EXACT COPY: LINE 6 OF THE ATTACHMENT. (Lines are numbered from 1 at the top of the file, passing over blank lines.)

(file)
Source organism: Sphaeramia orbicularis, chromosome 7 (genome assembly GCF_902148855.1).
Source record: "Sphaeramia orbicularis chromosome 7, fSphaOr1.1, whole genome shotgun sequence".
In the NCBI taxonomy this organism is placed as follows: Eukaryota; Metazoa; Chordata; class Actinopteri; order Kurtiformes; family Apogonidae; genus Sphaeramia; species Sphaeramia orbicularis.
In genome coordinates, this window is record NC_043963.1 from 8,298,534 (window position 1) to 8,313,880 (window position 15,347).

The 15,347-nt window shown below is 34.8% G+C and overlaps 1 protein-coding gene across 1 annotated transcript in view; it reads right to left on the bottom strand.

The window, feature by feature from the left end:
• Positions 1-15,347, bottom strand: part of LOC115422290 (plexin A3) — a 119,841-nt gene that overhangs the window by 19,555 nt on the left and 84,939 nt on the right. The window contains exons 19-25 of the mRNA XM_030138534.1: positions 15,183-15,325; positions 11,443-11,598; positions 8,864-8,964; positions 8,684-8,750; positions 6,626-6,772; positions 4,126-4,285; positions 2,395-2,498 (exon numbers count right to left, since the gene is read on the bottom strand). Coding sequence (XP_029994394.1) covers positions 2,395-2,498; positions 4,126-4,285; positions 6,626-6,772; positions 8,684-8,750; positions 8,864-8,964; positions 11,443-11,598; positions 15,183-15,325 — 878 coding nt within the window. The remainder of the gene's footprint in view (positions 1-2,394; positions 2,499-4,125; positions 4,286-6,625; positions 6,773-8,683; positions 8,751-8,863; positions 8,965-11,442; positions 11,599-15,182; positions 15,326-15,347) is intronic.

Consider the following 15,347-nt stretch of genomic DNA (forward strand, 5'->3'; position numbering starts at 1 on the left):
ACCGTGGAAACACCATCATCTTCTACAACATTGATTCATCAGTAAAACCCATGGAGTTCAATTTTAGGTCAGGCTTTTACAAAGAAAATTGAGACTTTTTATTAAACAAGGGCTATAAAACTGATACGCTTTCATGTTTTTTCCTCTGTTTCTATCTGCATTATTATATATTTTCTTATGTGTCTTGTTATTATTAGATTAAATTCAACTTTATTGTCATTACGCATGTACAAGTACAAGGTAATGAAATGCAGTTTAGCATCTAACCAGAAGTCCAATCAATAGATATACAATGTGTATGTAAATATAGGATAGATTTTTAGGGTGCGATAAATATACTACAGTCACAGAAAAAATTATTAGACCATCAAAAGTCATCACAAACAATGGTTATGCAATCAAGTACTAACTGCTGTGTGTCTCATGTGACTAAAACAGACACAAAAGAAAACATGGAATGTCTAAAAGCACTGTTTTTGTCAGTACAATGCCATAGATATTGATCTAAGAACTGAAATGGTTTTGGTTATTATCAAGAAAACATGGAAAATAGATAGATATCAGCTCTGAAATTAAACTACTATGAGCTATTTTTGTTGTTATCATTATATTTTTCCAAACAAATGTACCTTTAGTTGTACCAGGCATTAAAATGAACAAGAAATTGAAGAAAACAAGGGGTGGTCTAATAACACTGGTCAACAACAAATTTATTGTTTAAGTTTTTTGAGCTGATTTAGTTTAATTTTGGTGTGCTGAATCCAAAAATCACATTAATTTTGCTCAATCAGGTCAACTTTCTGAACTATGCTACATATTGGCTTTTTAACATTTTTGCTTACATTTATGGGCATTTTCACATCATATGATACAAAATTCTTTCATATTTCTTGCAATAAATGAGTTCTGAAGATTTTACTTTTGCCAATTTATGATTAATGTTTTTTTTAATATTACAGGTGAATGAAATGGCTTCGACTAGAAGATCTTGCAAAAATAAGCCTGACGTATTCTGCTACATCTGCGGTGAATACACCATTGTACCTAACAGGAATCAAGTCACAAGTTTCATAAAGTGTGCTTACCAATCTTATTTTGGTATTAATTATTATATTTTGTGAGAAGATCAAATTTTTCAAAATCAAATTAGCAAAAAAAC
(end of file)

The window, feature by feature from the left end: